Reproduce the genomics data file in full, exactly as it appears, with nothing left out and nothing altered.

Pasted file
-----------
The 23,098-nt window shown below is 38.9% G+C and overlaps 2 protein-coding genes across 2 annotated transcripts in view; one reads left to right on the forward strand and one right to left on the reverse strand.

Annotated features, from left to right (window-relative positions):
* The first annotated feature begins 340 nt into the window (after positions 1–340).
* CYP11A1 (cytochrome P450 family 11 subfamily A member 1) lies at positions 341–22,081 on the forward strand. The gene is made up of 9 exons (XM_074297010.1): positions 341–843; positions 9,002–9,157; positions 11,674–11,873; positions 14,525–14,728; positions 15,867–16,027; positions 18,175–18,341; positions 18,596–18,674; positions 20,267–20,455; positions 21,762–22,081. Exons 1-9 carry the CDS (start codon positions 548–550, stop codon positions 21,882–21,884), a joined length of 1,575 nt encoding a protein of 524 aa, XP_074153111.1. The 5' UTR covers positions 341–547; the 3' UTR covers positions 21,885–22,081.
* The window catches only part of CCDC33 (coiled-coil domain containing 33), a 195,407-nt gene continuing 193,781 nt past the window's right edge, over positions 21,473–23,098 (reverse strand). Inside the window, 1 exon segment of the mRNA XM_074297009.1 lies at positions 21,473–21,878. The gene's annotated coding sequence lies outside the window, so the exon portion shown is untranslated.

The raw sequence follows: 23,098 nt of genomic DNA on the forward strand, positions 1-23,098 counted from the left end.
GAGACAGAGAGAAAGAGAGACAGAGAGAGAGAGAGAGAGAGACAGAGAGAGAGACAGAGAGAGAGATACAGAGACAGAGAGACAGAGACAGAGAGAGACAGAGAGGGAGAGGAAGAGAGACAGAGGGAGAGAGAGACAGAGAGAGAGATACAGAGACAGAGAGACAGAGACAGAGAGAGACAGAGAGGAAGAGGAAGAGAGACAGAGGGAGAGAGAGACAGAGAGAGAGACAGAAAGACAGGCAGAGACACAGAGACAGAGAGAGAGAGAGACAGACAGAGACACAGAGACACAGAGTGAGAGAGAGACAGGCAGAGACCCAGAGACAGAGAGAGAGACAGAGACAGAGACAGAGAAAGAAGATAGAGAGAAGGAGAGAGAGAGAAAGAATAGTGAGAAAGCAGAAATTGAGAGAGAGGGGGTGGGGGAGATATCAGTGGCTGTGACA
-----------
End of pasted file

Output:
The 23,098-nt window shown below is 38.9% G+C and overlaps 2 protein-coding genes across 2 annotated transcripts in view; one reads left to right on the forward strand and one right to left on the reverse strand.

Annotated features, from left to right (window-relative positions):
* The first annotated feature begins 340 nt into the window (after positions 1–340).
* CYP11A1 (cytochrome P450 family 11 subfamily A member 1) lies at positions 341–22,081 on the forward strand. The gene is made up of 9 exons (XM_074297010.1): positions 341–843; positions 9,002–9,157; positions 11,674–11,873; positions 14,525–14,728; positions 15,867–16,027; positions 18,175–18,341; positions 18,596–18,674; positions 20,267–20,455; positions 21,762–22,081. Exons 1-9 carry the CDS (start codon positions 548–550, stop codon positions 21,882–21,884), a joined length of 1,575 nt encoding a protein of 524 aa, XP_074153111.1. The 5' UTR covers positions 341–547; the 3' UTR covers positions 21,885–22,081.
* The window catches only part of CCDC33 (coiled-coil domain containing 33), a 195,407-nt gene continuing 193,781 nt past the window's right edge, over positions 21,473–23,098 (reverse strand). Inside the window, 1 exon segment of the mRNA XM_074297009.1 lies at positions 21,473–21,878. The gene's annotated coding sequence lies outside the window, so the exon portion shown is untranslated.

The raw sequence follows: 23,098 nt of genomic DNA on the forward strand, positions 1-23,098 counted from the left end.
GAGACAGAGAGAAAGAGAGACAGAGAGAGAGAGAGAGAGAGACAGAGAGAGAGACAGAGAGAGAGATACAGAGACAGAGAGACAGAGACAGAGAGAGACAGAGAGGGAGAGGAAGAGAGACAGAGGGAGAGAGAGACAGAGAGAGAGATACAGAGACAGAGAGACAGAGACAGAGAGAGACAGAGAGGAAGAGGAAGAGAGACAGAGGGAGAGAGAGACAGAGAGAGAGACAGAAAGACAGGCAGAGACACAGAGACAGAGAGAGAGAGAGACAGACAGAGACACAGAGACACAGAGTGAGAGAGAGACAGGCAGAGACCCAGAGACAGAGAGAGAGACAGAGACAGAGACAGAGAAAGAAGATAGAGAGAAGGAGAGAGAGAGAAAGAATAGTGAGAAAGCAGAAATTGAGAGAGAGGGGGTGGGGGAGATATCAGTGGCTGTGACA